1. In this case, the suit was for possession of a land, set apart for charities, at the time when partition was effected between the plaintiffs and the other members of their joint family. The partition deed is evidenced by Exhibit A, which says that 46 cents of land are set apart for Vanabhojanam charities, paying an assessment of Rs. 1-3-0. It says, in another portion of the document, that D schedule properties, which are the properties set apart for Vanabhojanam charities, shall remain with Muthukrishna Naidu for Vanabbojanam Dharmam, to be celebrated in the month of Karthigai. The properties were being managed for the purposes of charity by Muthukrisbna Naidu, who is the paternal uncle of the plaintiffs. He mortgaged this and other properties to the defendant for a certain sum of money. The defendant brought a suit on that mortgage and got the property sold in Court auction and purchased it himself, with the leave of the Court. The plaintiffs now sue to recover the property for the performance of the charity, claiming that the mortgage and the subsequent sale are not binding on the property : the property having been dedicated to charity. The District Munsif gave a decree as sued for; but the Subordinate Judge, on the appeal has dismissed the suit, holding that so long as Muthukrishna Naidu and his sons are alive, the plaintiffs have no cause of action, for the recovery of the possession of the property and that plaintiff must bring a suit under Section 92 of the Civil Procedure Code, to recover possession after removing Muthukrishna Naidu from the trusteeship and to have a new trustee appointed and to recover the property for the new trustee to manage it. It is argued before me that the reasons given by the Subordinate Judge are not right. The first contention of the appellants' learned Yakil is that under Exhibit A, under which the properties are set apart for charity, Muthukrishna Naidu has not been made the sole trustee, but all that has been done is that he is to manage the charity, on behalf of all the members of the family, entitled to the property, including the plaintiffs ; in other words, Muthukrishna was merely acting as a manager, and not as a trustee ; he was to manage, on behalf of the members of the family, who had divided under Exhibit A, for the purpose of carrying on the charity and that when Muthukrishna Naidu's management became injurious to the trust it would be open to the plaintiffs, as members of the charity, to set aside Muthukrishna Naidu's management and take the management themselves. I am not satisfied that this view of the provisions in Exhibit A is correct. I think Exhibit A makes Muthukrishna Naidu the trustee for the charity and that, before the plaintiffs can interfere and sue for possession of charity property, they must properly and legally remove Muthukrishna from the trusteeship. The oharity being Vanabhojanam, which was admitted to mean, according to the Subordinate Judge, the feeding of the poor, is a public charity; and being a public charity, to which a trustee bad been appointed under Exhibit A, I do not see how the plaintiffs can set aside that management at their will and pleasure and take upon themselves the management. Whether it be on the ground that Muthukrishna has mismanaged the charities or on the ground that he had become insolent, either of which may be a good ground, for removing him; I think he cannot be ignored by the plaintiffs; but, he must be formally removed by Court; and for that purpose, a suit under Section 92, Civil Procedure Code, is necessary and this suit as brought is therefore not sustainable.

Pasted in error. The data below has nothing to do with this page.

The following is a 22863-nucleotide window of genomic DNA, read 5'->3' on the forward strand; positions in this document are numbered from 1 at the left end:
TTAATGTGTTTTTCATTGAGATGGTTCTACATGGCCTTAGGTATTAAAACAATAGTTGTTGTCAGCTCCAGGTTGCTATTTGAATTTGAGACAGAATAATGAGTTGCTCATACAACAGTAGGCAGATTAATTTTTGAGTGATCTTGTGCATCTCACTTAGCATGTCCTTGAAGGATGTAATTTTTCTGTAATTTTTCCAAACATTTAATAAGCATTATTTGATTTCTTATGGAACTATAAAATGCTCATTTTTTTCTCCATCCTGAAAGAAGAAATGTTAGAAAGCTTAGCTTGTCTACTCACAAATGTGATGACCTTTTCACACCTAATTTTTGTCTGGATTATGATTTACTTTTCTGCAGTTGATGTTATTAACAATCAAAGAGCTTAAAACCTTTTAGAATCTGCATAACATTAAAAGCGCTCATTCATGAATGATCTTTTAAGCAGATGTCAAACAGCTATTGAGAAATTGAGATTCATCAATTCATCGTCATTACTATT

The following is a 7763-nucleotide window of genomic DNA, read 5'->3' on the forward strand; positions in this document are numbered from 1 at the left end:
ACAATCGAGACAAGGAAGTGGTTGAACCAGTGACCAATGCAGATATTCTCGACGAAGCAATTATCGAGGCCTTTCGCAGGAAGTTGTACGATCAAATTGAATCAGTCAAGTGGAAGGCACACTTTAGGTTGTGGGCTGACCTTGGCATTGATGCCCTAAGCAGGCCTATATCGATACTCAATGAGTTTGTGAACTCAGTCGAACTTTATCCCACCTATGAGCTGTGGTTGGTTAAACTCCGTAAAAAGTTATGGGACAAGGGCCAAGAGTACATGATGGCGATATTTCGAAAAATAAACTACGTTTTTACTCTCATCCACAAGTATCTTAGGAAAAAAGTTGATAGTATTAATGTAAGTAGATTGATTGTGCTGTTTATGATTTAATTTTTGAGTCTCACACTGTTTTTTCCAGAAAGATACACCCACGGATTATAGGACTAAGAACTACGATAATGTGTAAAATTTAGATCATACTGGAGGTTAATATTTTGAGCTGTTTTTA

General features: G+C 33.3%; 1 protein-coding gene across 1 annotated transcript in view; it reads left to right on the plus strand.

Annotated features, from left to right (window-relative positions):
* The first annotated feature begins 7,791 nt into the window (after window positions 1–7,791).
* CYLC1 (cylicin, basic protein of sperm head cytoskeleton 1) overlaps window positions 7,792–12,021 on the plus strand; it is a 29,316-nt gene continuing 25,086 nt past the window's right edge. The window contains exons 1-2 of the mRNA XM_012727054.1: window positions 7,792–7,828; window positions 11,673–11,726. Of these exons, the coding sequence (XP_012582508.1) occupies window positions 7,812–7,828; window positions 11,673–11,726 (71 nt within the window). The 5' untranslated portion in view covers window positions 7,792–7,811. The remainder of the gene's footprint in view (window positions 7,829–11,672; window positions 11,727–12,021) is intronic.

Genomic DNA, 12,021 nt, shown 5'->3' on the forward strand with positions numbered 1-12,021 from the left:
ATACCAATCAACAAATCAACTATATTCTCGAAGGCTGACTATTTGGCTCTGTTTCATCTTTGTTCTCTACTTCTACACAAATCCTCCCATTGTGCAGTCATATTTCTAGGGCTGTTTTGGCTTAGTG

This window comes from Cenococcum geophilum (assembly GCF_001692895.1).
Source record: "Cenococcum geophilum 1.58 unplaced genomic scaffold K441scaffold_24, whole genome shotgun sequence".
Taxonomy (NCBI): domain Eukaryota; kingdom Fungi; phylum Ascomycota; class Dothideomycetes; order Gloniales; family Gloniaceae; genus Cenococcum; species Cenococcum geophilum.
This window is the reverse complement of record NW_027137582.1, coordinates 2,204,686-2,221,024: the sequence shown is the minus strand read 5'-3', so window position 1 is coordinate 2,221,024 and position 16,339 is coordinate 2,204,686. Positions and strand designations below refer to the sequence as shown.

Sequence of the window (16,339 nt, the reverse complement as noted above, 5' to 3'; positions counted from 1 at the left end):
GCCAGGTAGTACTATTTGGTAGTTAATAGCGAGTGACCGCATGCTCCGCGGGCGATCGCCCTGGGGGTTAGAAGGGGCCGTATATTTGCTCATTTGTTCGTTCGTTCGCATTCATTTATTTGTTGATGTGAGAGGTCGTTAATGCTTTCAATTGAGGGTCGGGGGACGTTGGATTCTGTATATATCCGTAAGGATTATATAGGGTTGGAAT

2. It was argued before me, by the learned vakil for the respondent, that the object of the trust, which is stated to be Vanabhojanam Dharmam, in the month of Karthigai, is too vague and therefore the trust itself should be held not to have been properly constituted. He relied upon Sarat Chandra Ghose v. Pratap Chandra Ghose (1913) 40 Cal. 232 and Runchordas v. Parvatibai (1899) 23 Bom. 725. I do not think these cases really apply; because, here we have got a definite object, namely feeding the poor. I think that it is a proper and good charity. If it were a mere endowment for 'Dharmam' in general, the words used in the Privy Council case above cited, it would mean any kind of charity, without any definiteness whatever; or if property is dedicated to numerous kinds of charities, as was the case in Sarat Chandra Ghose v. Pratap Chandra Ghose (1913) 40 Cal. 232, it being left to the trustee, to do what he thought fit in the matter, the dedication should be set aside as being too vague and the charity is not properly constituted; but here, the charity is Vanabhojanam. I think it is definite enough to constitute a proper charity. Though I am not inclined to agree with the respondent's contention in this matter, I think the objection that the suit as framed is not sustainable must be upheld, and the Second Appeal must be dismissed with the defendant's costs.